Not only the US was not invited – the same happened to former colonial powers Spain and Portugal. Brazilian Foreign Minister Celso Amorim praised “countries of all ideological strands harboring the common desire of integrating Latin American and the Caribbean as their common space”. Amorim does not see hegemony as a good deal even for the US itself, “They don’t want it, and it’s not feasible. This doesn’t mean we can’t have a very good relation with the US.”
The only absent heads of state happened to be two close Bush administration pals, Peru’s Alan Garcia and Colombia’s Alvaro Uribe. As for Raul Castro, he was the true star of the show. Very diplomatic, he did not attack the US frontally, but roundly condemned neo-liberal policies and attributed the global financial crisis to an “unjust and selfish economic order”.
Castro is nonetheless hopeful, “If Mr Obama wants to have a discussion, we will. It’s increasingly difficult to isolate Cuba. We are small, but we have shown we cannot be easily dominated.” He denied that Brazilian President Luiz Inacio Lula da Silva has offered to be a mediator between himself and Obama.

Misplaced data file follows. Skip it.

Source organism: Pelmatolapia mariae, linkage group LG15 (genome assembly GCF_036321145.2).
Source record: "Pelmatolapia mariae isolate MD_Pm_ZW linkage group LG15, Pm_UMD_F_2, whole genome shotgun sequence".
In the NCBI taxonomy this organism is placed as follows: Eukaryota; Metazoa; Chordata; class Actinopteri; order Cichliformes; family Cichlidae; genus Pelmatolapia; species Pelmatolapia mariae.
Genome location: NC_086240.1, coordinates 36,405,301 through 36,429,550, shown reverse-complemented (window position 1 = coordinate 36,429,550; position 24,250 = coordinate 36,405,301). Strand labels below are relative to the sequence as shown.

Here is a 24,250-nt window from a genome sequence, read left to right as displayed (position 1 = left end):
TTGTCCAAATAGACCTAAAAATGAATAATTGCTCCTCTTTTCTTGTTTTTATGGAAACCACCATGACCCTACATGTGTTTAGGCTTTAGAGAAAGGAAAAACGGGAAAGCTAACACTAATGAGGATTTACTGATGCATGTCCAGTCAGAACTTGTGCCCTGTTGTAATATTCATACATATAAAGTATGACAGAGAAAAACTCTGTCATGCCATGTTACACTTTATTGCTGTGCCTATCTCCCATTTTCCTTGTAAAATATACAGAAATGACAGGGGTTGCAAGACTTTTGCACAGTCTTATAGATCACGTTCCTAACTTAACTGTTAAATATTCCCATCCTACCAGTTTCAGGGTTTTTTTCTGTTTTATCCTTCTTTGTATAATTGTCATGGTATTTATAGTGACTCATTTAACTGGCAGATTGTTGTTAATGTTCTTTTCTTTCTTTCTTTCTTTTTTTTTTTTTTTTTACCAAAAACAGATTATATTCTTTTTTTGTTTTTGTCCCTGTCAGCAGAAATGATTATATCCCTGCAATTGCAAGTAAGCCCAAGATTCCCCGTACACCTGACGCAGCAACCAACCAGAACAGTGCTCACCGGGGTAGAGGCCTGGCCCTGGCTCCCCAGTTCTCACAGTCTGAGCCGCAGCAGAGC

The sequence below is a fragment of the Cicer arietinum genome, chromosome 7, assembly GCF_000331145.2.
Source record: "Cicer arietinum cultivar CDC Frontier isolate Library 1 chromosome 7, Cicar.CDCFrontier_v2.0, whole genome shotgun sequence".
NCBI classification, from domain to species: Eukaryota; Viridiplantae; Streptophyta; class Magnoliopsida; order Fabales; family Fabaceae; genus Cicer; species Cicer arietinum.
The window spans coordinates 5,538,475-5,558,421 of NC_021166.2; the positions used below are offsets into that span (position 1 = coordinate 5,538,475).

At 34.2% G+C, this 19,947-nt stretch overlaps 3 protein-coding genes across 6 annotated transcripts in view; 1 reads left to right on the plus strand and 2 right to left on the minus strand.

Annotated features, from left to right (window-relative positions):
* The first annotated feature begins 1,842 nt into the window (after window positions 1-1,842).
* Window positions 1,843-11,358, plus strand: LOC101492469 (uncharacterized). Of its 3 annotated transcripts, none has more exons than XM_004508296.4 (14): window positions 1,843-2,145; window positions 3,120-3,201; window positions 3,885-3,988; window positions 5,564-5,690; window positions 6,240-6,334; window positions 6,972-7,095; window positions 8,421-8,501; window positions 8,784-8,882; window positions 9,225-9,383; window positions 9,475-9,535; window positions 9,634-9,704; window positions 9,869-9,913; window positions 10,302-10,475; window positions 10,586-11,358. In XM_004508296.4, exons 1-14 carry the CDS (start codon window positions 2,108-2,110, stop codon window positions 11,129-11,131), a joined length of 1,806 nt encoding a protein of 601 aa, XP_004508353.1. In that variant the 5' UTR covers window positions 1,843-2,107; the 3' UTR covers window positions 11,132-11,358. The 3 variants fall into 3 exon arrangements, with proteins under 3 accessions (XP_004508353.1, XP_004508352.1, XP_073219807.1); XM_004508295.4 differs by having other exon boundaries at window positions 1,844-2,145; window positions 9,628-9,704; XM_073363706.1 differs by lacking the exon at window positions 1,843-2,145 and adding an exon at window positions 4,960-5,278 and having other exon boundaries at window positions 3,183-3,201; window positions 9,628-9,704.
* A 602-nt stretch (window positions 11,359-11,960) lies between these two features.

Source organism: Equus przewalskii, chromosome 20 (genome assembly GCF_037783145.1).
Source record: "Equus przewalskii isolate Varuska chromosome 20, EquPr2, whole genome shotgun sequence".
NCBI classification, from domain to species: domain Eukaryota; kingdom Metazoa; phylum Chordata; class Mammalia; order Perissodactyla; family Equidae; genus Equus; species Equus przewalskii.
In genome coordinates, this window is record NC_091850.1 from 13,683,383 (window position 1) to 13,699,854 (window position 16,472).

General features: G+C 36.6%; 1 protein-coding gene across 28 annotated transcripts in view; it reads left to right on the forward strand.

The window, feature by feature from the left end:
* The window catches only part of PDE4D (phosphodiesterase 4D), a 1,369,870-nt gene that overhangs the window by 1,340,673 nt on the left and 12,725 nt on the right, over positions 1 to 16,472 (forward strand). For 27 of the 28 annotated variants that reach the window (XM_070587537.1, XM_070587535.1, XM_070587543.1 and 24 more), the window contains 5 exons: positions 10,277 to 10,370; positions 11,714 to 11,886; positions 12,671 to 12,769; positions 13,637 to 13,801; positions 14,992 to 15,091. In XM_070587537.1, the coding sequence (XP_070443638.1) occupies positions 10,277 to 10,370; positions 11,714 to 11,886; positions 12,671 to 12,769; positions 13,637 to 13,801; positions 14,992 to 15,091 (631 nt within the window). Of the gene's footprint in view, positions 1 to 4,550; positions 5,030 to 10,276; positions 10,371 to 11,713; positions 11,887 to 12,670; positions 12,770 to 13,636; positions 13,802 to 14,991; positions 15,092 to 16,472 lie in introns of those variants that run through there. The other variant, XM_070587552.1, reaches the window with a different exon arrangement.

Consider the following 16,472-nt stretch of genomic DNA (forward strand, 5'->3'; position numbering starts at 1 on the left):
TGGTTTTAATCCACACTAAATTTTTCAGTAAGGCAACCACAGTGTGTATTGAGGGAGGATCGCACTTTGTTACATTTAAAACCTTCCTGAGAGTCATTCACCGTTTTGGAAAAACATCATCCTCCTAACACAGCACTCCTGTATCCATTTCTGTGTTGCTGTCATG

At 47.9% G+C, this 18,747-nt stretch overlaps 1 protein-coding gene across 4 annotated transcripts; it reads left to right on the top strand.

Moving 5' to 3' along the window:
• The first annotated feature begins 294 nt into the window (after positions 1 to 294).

For his part, Lula did send a clear message to Obama, saying his US presidential victory would truly become historic only when he lifted the US blockade on Cuba: “This has no economic explanation, no political explanation, it is meaningless.” Lula definitely has his eyes set on the big picture. The Foreign Ministry considers Brazil to be one of the very few countries in the world capable of establishing a simultaneous dialogue with Cuba, Venezuela’s President Hugo Chavez and any US administration, be it Bush or Obama.
Raul Castro, compared with legendary “Comandante” Fidel, is more of a moderate, politically and economically. After a groundbreaking visit to Fidel by Lula in early 2008, Raul started to consider the possibility of Cuba distancing itself a teeny bit from Venezuela without of course hurting Chavez’s feelings. Lula’s Workers Party’s close ties with Cuba and Fidel have been very solid since the 1970s. What the Brazilian Foreign Ministry has suggested is for Raul to make a gesture towards the international community – if not a gradual but significant political opening at least the release of political prisoners. This would prove Cuba has embarked on a genuine transition and is not simply reproducing the Chinese model in Latin America.